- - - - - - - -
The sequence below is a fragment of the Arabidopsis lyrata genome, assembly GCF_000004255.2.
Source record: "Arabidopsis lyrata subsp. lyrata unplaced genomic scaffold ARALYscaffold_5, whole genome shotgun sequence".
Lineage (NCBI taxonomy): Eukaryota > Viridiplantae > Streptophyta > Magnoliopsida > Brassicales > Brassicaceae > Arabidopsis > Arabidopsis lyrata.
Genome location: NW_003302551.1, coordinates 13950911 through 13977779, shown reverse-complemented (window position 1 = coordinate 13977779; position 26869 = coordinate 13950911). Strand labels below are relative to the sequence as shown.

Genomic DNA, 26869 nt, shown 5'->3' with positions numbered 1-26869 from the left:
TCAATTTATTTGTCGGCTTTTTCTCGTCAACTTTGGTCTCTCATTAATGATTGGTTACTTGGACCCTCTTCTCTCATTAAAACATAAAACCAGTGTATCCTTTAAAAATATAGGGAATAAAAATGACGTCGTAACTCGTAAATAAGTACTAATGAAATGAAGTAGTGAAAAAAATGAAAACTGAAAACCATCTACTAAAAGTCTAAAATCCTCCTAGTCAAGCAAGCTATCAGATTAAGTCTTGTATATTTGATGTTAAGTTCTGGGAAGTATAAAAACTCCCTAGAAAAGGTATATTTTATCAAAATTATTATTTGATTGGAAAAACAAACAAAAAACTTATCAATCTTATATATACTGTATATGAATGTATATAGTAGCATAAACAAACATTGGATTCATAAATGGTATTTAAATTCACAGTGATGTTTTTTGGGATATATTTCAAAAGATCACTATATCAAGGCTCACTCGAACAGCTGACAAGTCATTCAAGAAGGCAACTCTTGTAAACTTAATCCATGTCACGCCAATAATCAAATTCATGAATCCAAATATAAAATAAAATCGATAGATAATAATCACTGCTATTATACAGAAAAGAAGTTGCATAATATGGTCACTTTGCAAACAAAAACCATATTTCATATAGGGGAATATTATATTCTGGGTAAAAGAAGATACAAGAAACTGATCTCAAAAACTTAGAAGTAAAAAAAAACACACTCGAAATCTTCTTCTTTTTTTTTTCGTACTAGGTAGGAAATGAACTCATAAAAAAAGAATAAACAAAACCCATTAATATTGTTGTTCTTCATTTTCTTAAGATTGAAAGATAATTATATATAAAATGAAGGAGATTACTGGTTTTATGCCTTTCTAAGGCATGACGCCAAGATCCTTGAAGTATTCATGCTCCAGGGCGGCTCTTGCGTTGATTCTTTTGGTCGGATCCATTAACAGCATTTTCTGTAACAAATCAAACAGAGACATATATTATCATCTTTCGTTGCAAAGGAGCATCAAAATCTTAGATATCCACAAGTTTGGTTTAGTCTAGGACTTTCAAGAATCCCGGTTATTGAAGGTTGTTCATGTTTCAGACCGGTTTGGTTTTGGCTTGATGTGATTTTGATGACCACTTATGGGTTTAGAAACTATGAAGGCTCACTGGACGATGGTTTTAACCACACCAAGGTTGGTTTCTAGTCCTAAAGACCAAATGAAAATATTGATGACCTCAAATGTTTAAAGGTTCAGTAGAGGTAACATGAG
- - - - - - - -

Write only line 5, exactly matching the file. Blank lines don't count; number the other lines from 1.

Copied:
Genomic DNA, 26869 nt, shown 5'->3' with positions numbered 1-26869 from the left: